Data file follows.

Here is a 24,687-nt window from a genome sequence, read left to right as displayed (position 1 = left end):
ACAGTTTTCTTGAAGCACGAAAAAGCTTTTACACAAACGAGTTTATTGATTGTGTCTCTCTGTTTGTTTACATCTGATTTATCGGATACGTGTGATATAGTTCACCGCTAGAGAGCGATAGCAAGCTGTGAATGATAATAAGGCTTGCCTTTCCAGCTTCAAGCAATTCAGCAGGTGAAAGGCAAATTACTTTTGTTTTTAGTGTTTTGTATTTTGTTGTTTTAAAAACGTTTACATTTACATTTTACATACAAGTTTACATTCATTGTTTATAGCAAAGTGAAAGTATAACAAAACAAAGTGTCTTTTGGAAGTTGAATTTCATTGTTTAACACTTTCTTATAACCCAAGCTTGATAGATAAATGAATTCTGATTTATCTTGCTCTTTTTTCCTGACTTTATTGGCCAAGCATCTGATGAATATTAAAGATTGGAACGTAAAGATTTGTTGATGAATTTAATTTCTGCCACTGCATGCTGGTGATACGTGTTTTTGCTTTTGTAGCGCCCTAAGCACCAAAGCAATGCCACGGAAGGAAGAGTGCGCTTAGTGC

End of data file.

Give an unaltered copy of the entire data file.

Here is a 24,687-nt window from a genome sequence, read left to right as displayed (position 1 = left end):
ACAGTTTTCTTGAAGCACGAAAAAGCTTTTACACAAACGAGTTTATTGATTGTGTCTCTCTGTTTGTTTACATCTGATTTATCGGATACGTGTGATATAGTTCACCGCTAGAGAGCGATAGCAAGCTGTGAATGATAATAAGGCTTGCCTTTCCAGCTTCAAGCAATTCAGCAGGTGAAAGGCAAATTACTTTTGTTTTTAGTGTTTTGTATTTTGTTGTTTTAAAAACGTTTACATTTACATTTTACATACAAGTTTACATTCATTGTTTATAGCAAAGTGAAAGTATAACAAAACAAAGTGTCTTTTGGAAGTTGAATTTCATTGTTTAACACTTTCTTATAACCCAAGCTTGATAGATAAATGAATTCTGATTTATCTTGCTCTTTTTTCCTGACTTTATTGGCCAAGCATCTGATGAATATTAAAGATTGGAACGTAAAGATTTGTTGATGAATTTAATTTCTGCCACTGCATGCTGGTGATACGTGTTTTTGCTTTTGTAGCGCCCTAAGCACCAAAGCAATGCCACGGAAGGAAGAGTGCGCTTAGTGC